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While the melting of Arctic sea ice may have little direct effect on sea level rise, it will substantially reduce the albedo of the Arctic ocean as sunlight will be absorbed by the dark ocean water, rather than being reflected back into space from the bright ice. This is likely to result in a general warming of the Arctic region, which is likely in turn to result in melting of the Greenland ice sheet, which would result in a very substantial rise in global sea levels over the course of a thousand years or so. This means there is a good reason to be concerned about the loss of summer (when albedo really matters) Arctic sea ice from a sea level rise perspective. This is known as ice-albedo feedback, there is a basic discussion on Wikipedia, a slightly more detailed explanation is described here by the NSIDC, a relevant section of the IPCC WG1 report is here and here.

While the melting of Arctic sea ice may have little direct effect on sea level rise, it will substantially reduce the albedo of the Arctic ocean as sunlight will be absorbed by the dark ocean water, rather than being reflected back into space from the bright ice. This is likely to result in a general warming of the Arctic region, which is likely in turn to result in melting of the Greenland ice sheet, which would result in a very substantial rise in global sea levels over the course of a thousand years or so. This means there is a good reason to be concerned about the loss of summer (when albedo really matters) Arctic sea ice from a sea level rise perspective.

While the melting of Arctic sea ice may have little direct effect on sea level rise, it will substantially reduce the albedo of the Arctic ocean as sunlight will be absorbed by the dark ocean water, rather than being reflected back into space from the bright ice. This is likely to result in a general warming of the Arctic region, which is likely in turn to result in melting of the Greenland ice sheet, which would result in a very substantial rise in global sea levels over the course of a thousand years or so. This means there is a good reason to be concerned about the loss of summer (when albedo really matters) Arctic sea ice from a sea level rise perspective. This is known as ice-albedo feedback, there is a basic discussion on Wikipedia, a slightly more detailed explanation is described here by the NSIDC, a relevant section of the IPCC WG1 report is here and here.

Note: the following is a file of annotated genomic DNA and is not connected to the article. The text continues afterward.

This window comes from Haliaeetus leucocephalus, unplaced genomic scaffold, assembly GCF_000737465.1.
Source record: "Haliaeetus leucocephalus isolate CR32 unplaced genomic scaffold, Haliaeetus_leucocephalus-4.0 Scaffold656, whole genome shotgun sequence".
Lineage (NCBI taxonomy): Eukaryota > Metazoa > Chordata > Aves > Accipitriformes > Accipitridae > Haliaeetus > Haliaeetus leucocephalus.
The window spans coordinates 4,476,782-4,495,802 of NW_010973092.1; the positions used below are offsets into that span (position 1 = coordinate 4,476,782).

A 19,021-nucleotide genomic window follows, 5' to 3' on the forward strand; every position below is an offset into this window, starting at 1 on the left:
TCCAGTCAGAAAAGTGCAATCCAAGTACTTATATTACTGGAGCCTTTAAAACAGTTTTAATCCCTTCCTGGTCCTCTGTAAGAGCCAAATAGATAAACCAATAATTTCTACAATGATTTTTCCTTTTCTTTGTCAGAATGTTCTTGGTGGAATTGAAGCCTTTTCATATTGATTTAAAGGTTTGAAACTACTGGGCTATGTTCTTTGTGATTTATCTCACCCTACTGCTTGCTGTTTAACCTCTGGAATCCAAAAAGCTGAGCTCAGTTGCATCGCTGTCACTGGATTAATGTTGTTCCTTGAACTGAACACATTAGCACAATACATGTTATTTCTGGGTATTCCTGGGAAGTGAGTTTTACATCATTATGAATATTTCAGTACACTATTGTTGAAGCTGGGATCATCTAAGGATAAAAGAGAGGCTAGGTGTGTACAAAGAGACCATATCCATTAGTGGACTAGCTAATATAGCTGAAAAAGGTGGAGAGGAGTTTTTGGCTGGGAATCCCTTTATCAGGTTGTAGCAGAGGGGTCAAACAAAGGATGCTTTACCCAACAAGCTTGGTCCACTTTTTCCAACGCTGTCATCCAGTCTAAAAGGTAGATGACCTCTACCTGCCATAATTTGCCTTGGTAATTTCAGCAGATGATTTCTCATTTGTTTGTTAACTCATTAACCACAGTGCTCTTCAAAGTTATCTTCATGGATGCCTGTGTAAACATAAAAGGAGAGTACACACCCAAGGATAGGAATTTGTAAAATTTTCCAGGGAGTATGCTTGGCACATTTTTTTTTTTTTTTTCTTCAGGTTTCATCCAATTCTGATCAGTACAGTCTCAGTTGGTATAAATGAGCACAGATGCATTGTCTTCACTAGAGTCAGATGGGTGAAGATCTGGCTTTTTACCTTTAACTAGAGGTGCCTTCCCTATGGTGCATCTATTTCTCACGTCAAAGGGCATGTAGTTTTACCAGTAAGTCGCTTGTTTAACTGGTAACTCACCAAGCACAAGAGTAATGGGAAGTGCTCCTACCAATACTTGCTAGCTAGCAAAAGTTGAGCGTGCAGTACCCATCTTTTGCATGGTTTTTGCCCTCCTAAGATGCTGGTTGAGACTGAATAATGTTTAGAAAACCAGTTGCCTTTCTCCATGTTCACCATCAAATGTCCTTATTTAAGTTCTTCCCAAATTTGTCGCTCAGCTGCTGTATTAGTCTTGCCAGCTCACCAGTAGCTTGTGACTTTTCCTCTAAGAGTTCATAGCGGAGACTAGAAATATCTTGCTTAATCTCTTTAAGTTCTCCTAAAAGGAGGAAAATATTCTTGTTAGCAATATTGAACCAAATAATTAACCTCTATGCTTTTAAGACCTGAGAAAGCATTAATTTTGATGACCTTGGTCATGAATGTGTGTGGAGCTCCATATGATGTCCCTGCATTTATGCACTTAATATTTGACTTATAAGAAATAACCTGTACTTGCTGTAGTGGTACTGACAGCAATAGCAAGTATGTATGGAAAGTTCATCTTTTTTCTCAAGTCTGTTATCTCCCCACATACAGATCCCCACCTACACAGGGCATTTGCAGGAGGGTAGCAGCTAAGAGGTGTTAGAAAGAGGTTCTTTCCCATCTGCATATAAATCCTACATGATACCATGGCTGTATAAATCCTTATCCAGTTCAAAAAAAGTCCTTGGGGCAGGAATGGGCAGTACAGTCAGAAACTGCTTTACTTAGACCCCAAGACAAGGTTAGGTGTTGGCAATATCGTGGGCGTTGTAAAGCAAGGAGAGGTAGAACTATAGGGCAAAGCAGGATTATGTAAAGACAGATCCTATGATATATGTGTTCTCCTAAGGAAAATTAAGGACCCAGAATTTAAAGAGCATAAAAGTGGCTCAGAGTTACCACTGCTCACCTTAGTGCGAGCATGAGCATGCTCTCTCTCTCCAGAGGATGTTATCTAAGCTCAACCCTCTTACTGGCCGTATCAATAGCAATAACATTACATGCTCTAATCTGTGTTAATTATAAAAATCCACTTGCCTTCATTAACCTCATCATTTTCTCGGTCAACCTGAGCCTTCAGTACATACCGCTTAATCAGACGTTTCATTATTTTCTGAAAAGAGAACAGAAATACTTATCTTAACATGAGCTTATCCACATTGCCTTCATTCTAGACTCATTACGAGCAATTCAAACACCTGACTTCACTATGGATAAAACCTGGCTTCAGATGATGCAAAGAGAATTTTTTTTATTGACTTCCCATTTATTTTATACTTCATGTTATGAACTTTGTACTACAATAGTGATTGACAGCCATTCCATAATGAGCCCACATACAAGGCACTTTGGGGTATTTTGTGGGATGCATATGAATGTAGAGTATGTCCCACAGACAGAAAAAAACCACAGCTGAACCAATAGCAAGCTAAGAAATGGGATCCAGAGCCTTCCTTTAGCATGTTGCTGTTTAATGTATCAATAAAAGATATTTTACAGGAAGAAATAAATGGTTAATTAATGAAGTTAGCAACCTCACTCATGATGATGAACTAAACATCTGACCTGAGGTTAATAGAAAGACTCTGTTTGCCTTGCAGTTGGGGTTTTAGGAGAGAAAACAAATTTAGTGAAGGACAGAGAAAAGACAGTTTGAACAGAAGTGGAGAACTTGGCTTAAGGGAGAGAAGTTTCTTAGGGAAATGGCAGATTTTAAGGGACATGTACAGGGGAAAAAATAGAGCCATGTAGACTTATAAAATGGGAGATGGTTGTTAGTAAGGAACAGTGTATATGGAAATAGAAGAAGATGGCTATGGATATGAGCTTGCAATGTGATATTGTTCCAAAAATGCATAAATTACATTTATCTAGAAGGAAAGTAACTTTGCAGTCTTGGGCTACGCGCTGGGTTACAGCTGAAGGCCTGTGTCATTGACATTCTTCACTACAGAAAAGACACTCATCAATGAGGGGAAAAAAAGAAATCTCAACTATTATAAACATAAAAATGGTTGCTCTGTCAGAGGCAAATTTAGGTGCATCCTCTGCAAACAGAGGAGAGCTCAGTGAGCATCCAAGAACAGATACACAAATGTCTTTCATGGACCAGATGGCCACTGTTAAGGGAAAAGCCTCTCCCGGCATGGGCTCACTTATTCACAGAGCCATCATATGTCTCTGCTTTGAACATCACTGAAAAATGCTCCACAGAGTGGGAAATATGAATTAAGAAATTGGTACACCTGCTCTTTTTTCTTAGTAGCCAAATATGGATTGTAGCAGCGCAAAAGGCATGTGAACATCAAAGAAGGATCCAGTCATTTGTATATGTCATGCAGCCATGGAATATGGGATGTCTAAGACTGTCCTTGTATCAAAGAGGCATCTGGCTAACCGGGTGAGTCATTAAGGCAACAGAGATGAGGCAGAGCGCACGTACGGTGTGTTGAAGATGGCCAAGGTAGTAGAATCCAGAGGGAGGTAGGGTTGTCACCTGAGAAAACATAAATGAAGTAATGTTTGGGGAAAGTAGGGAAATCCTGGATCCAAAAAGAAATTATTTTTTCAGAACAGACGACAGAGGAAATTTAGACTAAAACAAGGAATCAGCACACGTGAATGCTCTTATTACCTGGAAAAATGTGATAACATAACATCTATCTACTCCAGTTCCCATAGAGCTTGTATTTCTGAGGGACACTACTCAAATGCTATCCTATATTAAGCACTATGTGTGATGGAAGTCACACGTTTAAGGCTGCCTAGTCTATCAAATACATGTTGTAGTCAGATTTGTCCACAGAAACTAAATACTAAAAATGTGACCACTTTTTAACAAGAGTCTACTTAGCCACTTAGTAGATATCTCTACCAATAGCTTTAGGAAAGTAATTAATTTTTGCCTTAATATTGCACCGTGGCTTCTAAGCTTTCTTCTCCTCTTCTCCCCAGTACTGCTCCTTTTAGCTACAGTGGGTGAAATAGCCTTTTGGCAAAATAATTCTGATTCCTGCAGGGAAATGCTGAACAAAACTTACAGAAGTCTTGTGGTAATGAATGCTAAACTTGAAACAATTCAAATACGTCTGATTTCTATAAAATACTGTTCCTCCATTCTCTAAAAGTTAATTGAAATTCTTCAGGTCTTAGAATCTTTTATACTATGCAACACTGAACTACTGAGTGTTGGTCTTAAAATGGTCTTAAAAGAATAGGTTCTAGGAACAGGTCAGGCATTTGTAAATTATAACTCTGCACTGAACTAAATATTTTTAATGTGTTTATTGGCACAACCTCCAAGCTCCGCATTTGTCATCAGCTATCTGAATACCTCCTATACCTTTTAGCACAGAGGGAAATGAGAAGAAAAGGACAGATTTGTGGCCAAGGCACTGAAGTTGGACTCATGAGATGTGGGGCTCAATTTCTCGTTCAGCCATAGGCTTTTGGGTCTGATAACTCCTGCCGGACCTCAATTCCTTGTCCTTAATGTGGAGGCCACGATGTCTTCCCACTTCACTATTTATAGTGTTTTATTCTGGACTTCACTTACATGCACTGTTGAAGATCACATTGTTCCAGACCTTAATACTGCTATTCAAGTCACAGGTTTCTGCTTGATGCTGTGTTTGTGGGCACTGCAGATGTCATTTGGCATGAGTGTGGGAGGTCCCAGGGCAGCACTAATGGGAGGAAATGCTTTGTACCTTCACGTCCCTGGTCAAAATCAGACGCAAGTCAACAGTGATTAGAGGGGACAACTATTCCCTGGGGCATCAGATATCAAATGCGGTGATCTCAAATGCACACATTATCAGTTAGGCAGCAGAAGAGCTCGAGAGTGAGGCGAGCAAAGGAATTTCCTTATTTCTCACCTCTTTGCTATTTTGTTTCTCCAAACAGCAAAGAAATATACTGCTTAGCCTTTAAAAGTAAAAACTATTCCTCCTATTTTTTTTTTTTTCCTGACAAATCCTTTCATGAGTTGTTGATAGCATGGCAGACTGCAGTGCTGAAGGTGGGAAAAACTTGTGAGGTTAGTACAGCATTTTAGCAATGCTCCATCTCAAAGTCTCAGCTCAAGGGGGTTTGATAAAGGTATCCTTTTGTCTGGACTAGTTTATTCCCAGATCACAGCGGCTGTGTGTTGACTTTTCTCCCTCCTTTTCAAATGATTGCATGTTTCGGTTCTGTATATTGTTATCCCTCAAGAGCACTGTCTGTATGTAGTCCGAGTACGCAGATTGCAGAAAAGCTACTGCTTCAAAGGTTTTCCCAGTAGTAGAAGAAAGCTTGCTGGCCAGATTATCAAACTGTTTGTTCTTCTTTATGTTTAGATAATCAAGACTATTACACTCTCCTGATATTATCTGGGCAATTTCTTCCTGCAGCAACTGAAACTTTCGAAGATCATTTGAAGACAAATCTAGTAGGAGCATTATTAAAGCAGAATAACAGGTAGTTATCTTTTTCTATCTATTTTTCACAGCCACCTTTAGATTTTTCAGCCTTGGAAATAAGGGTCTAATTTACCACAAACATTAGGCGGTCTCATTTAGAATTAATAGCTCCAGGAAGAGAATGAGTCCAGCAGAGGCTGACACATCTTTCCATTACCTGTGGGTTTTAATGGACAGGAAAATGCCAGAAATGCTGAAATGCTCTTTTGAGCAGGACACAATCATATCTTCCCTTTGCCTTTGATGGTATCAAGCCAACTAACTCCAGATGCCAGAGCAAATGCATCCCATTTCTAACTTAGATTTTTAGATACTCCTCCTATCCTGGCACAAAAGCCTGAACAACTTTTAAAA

Notice added Citation needed by Oddthinking
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While the melting of Arctic sea ice may have little direct effect on sea level rise, it will substantially reduce the albedo of the Arctic ocean as sunlight will be absorbed by the dark ocean water, rather than being reflected back into space from the bright ice. This is likely to result in a general warming of the Arctic region, which is likely in turn to result in melting of the Greenland ice sheet, which would result in a very substantial rise in global sea levels over the course of a thousand years or so. This means there is a good reason to be concerned about the loss of summer (when albedo really matters) Arctic sea ice from a sea level rise perspective.